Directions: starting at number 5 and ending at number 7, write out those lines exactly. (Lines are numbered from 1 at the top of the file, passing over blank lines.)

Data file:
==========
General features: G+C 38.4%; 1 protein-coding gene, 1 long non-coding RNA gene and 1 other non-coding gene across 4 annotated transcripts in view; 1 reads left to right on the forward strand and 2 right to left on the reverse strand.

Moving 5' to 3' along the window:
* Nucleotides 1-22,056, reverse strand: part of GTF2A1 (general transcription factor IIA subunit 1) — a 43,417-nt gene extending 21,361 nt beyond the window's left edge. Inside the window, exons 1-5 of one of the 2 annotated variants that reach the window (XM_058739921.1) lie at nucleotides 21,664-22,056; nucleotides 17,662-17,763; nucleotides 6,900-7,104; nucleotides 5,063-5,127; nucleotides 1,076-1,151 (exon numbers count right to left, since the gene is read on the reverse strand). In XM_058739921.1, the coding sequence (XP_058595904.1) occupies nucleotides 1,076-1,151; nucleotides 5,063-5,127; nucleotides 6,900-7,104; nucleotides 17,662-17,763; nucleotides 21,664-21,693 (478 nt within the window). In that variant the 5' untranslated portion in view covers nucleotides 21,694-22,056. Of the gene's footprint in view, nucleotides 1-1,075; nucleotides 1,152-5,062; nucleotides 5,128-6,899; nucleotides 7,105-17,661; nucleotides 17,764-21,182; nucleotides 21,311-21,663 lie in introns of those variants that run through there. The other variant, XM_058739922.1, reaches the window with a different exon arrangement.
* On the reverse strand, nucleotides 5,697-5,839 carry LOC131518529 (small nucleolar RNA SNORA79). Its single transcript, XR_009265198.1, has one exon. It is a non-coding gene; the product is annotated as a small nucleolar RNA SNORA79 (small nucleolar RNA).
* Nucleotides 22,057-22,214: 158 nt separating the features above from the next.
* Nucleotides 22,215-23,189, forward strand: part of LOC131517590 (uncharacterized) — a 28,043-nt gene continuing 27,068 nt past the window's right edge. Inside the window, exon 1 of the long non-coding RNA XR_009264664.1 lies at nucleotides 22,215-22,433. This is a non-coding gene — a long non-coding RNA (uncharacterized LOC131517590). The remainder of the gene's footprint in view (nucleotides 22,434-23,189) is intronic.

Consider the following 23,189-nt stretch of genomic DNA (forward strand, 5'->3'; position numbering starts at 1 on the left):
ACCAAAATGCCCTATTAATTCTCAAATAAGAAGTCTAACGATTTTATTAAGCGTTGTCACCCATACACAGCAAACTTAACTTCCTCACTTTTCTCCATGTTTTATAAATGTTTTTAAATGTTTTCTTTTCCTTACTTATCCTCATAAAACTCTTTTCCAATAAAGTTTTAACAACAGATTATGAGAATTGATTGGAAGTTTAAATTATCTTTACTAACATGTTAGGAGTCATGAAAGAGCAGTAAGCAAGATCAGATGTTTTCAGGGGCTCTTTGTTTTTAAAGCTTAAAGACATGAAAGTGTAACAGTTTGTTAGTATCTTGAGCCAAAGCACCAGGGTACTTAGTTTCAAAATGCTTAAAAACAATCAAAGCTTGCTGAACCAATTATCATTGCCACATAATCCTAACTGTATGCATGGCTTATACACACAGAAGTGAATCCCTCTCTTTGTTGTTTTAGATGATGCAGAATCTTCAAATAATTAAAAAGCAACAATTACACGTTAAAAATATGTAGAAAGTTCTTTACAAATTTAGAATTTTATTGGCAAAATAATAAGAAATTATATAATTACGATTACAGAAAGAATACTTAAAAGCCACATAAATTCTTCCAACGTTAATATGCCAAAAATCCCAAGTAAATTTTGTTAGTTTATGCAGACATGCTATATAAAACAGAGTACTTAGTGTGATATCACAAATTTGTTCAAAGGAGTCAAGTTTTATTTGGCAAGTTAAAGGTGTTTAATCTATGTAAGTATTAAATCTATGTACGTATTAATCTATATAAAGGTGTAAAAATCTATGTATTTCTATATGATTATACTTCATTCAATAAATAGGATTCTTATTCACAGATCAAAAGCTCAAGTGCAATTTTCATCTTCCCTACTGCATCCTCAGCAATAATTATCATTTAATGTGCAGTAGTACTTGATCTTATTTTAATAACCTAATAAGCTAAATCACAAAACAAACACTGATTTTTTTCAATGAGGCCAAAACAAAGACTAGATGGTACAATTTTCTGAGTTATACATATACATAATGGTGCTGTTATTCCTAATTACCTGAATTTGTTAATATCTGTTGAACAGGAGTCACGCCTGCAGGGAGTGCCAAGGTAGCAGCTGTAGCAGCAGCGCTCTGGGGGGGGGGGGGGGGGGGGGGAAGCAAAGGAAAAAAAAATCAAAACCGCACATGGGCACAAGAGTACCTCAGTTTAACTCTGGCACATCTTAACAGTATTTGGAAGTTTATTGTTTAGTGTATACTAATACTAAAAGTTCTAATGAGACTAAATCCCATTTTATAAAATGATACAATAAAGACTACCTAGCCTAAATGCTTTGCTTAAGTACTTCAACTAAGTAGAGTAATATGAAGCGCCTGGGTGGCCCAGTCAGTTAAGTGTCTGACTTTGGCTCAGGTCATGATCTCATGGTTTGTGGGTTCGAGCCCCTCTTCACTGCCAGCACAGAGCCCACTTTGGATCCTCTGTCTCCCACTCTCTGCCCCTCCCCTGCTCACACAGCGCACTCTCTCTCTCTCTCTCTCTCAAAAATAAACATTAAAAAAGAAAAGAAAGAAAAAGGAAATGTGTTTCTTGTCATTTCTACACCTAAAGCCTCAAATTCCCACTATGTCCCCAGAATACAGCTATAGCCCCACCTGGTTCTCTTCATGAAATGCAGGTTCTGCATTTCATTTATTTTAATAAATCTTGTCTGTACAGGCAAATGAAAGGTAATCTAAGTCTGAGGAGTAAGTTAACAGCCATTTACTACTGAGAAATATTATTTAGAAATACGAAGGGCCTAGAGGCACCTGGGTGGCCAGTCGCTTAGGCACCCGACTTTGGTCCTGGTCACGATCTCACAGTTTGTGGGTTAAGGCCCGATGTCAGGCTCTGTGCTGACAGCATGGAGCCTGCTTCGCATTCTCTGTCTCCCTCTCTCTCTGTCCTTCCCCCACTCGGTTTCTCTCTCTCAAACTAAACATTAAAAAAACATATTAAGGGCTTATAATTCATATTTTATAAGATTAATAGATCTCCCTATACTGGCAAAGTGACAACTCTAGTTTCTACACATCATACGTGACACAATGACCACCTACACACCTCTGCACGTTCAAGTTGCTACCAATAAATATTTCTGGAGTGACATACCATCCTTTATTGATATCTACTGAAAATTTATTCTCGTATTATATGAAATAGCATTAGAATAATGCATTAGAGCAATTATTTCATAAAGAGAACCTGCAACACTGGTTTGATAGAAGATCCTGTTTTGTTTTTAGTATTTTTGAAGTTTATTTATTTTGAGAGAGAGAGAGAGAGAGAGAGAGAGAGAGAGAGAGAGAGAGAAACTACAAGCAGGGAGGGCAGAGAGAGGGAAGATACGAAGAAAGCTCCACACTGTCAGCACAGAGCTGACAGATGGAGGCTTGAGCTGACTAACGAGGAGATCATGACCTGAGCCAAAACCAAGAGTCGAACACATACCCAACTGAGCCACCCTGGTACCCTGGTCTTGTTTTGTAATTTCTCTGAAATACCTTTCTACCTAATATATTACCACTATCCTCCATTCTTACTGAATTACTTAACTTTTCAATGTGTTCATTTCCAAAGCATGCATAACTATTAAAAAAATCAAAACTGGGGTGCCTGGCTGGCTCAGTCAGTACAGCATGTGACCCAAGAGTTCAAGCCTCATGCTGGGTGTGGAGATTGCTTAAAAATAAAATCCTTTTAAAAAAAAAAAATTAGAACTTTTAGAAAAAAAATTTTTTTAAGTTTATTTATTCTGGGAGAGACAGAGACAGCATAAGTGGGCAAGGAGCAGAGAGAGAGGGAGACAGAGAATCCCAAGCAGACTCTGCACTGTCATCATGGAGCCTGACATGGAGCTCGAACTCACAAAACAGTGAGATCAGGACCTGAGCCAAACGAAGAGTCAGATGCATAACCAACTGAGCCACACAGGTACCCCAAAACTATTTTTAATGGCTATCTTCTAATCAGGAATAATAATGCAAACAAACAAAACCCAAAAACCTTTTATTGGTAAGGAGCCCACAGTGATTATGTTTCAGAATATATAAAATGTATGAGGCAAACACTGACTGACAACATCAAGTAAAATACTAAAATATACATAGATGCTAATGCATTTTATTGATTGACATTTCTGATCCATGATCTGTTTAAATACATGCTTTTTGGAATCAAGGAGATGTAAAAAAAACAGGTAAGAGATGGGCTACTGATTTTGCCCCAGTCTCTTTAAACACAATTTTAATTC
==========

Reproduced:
* Nucleotides 22,057-22,214: 158 nt separating the features above from the next.
* Nucleotides 22,215-23,189, forward strand: part of LOC131517590 (uncharacterized) — a 28,043-nt gene continuing 27,068 nt past the window's right edge. Inside the window, exon 1 of the long non-coding RNA XR_009264664.1 lies at nucleotides 22,215-22,433. This is a non-coding gene — a long non-coding RNA (uncharacterized LOC131517590). The remainder of the gene's footprint in view (nucleotides 22,434-23,189) is intronic.

Consider the following 23,189-nt stretch of genomic DNA (forward strand, 5'->3'; position numbering starts at 1 on the left):